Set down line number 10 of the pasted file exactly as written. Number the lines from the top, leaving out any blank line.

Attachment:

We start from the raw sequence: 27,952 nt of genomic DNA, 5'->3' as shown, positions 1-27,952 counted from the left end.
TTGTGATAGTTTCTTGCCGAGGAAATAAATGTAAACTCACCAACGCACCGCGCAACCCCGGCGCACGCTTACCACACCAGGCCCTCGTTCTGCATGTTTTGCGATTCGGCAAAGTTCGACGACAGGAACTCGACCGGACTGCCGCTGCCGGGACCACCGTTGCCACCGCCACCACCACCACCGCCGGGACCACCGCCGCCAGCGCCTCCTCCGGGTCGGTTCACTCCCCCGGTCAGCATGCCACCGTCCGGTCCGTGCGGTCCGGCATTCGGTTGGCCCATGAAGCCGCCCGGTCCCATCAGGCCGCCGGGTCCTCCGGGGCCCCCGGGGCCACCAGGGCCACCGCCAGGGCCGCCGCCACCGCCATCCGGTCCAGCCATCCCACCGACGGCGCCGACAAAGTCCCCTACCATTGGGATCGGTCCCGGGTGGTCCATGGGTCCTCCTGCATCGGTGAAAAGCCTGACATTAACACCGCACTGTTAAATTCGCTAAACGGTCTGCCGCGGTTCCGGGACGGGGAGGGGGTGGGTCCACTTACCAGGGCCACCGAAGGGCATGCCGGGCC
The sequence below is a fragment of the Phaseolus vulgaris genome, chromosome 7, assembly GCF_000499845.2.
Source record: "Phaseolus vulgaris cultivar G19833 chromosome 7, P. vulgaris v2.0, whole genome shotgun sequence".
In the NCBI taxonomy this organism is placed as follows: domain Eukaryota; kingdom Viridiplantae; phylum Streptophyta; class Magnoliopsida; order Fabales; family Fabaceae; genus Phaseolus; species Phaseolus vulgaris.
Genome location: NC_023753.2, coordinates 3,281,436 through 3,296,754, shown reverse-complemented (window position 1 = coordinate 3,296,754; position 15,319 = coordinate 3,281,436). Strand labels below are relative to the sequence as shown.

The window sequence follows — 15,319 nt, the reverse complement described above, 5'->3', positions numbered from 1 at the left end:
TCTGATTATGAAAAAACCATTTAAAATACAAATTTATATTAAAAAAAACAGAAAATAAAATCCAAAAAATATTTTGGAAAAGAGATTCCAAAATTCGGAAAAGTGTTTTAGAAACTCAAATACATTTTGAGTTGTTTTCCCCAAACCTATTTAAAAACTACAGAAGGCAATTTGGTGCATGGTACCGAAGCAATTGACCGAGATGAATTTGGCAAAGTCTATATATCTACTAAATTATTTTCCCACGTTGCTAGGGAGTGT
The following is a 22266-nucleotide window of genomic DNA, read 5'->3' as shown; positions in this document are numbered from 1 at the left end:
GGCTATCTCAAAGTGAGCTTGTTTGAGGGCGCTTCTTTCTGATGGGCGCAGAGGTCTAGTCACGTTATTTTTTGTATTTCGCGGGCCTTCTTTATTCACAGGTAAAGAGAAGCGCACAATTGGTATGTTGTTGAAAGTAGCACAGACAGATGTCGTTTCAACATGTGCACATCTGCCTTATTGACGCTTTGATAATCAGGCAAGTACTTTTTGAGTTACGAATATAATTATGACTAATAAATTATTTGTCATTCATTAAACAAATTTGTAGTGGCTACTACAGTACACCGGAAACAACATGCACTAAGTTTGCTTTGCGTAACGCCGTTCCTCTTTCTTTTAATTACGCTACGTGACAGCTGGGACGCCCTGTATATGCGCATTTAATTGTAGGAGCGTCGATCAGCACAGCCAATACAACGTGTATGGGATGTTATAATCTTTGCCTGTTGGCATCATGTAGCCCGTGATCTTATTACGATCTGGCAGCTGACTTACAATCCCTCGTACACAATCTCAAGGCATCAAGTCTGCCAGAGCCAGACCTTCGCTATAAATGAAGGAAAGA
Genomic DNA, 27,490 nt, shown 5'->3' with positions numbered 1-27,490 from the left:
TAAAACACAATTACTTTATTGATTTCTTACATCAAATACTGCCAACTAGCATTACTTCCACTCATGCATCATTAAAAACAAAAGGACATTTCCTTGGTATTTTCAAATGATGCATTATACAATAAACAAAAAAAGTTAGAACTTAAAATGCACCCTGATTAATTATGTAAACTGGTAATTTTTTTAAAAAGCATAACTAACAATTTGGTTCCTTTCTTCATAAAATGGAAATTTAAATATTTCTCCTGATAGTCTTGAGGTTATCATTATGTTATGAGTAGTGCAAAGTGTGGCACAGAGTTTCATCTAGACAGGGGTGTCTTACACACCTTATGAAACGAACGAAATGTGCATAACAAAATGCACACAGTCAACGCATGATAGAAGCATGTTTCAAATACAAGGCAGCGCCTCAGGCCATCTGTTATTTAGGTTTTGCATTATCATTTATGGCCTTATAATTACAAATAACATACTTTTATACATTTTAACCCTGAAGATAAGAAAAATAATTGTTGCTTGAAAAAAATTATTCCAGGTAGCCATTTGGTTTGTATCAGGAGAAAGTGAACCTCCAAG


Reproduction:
GGCTATCTCAAAGTGAGCTTGTTTGAGGGCGCTTCTTTCTGATGGGCGCAGAGGTCTAGTCACGTTATTTTTTGTATTTCGCGGGCCTTCTTTATTCACAGGTAAAGAGAAGCGCACAATTGGTATGTTGTTGAAAGTAGCACAGACAGATGTCGTTTCAACATGTGCACATCTGCCTTATTGACGCTTTGATAATCAGGCAAGTACTTTTTGAGTTACGAATATAATTATGACTAATAAATTATTTGTCATTCATTAAACAAATTTGTAGTGGCTACTACAGTACACCGGAAACAACATGCACTAAGTTTGCTTTGCGTAACGCCGTTCCTCTTTCTTTTAATTACGCTACGTGACAGCTGGGACGCCCTGTATATGCGCATTTAATTGTAGGAGCGTCGATCAGCACAGCCAATACAACGTGTATGGGATGTTATAATCTTTGCCTGTTGGCATCATGTAGCCCGTGATCTTATTACGATCTGGCAGCTGACTTACAATCCCTCGTACACAATCTCAAGGCATCAAGTCTGCCAGAGCCAGACCTTCGCTATAAATGAAGGAAAGA